- The Washington Times - Sunday, June 16, 2002

YVERDON-LES-BAINS, Switzerland The Swiss ego has suffered a bruising year.
First, a string of man-made and natural disasters shattered the country's sense of security. Then came the undignified collapse of Swissair.
Now comes Expo.02, an exhibition celebrating the best of Switzerland. As a tonic for this country of 7 million, its timing is perfect. But setting it up has entailed some very un-Swiss setbacks: repeated delays and budget overruns.
And when Expo.02 finally opened its gates May 14, it turned out that someone had forgotten to fly the Swiss flag among all the banners of the corporate sponsors.
"I was delighted by the artistry and the beauty of the opening ceremony. But then a feeling of melancholy overwhelmed me because there was no big, beautiful Swiss flag," Economics Minister Pascal Couchepin lamented to the newspaper Blick.
Embarrassed organizers quickly ordered dozens of the white-cross-on-red flags to be hoisted.
That's not all that's un-Swiss about Expo.02. It is expected to run up a huge deficit a grave sin in a country proud of its fiscal rectitude.
But for those fed up with the old stereotypes, there's a bright side: Expo.02 features no Heidi, no model of the Matterhorn, no cuckoo clocks, no Swiss cheese.
Instead there are New-Agey journeys of self-discovery; 24-hour marriages to make young people reflect on the meaning of wedlock; a huge, damp artificial cloud; Pink Floyd music; and horrors! Swiss francs, symbol of Switzerland's economic might, being shredded by a robot.
It is all designed, say the organizers, to reveal the contrasts and complexities bubbling below the surface of a seemingly tranquil nation torn between Alpine isolation and becoming more enmeshed in the outside world.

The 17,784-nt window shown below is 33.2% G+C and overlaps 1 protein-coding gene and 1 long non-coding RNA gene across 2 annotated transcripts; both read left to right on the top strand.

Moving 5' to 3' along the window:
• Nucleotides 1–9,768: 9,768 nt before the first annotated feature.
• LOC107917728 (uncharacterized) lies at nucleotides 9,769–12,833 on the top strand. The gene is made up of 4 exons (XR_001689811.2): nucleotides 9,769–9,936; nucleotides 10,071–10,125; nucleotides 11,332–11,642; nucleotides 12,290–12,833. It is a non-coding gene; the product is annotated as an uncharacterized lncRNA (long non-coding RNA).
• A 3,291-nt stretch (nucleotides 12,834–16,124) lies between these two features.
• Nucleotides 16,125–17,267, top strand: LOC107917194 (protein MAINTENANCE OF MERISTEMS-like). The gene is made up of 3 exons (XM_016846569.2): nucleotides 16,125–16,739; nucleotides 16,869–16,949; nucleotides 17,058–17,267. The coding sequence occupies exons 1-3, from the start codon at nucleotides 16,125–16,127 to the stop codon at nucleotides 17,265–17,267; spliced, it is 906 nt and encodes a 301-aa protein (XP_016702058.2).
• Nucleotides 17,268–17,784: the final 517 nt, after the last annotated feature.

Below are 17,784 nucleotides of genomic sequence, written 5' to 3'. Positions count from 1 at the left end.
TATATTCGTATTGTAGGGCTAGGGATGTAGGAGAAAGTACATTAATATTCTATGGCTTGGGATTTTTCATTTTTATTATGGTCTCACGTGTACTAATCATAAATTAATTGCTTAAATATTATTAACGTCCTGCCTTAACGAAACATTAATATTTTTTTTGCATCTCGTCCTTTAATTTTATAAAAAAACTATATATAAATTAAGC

"In Switzerland we like things miniature, little and precise. This is the opposite," said Nelly Wenger, the head of Expo.02.
"It takes the history of Switzerland, but raises new questions about it," she added.
Mrs. Wenger wants to dispel the enduring image of a Switzerland "which is always peaceful and always covered in snow," and showcase a country "relaxed, a bit wild, but at ease with itself."
Strong words, considering that in many parts of Switzerland it is forbidden to mow the lawn on Sunday, late-night showers and toilet-flushing are banned in apartment buildings lest they disturb the neighbors, and crossing the road on a red light is the worst sort of civic outlawry.
But Switzerland is changing.
For one thing, it has become wide open to immigrants. One-fifth of the population is foreign-born, and on some school rolls, Swiss names are outnumbered by Portuguese, Turkish and Balkan ones.
Mrs. Wenger herself is a native of Morocco who became Swiss by marriage. She is a French-speaker in a country where German predominates. And at 46, she is one of a handful of women who have made it to the top in a country that only gave women the vote in 1971.
Mrs. Wenger took over exhibition preparations in 2000 when infighting and mismanagement had driven it close to collapse. The government appointed marketing guru Nicolas Hayek, founder of the Swatch watch company, to investigate. He slammed the management as befitting a "banana republic" and ordered an overhaul.
The exhibition was originally intended for 1998, modern Switzerland's 150th birthday. But in 1994 the government decided there wasn't enough time and opted for Expo.01, with a budget of $300 million. After the management crisis it became Expo.02, with a budget of $880 million.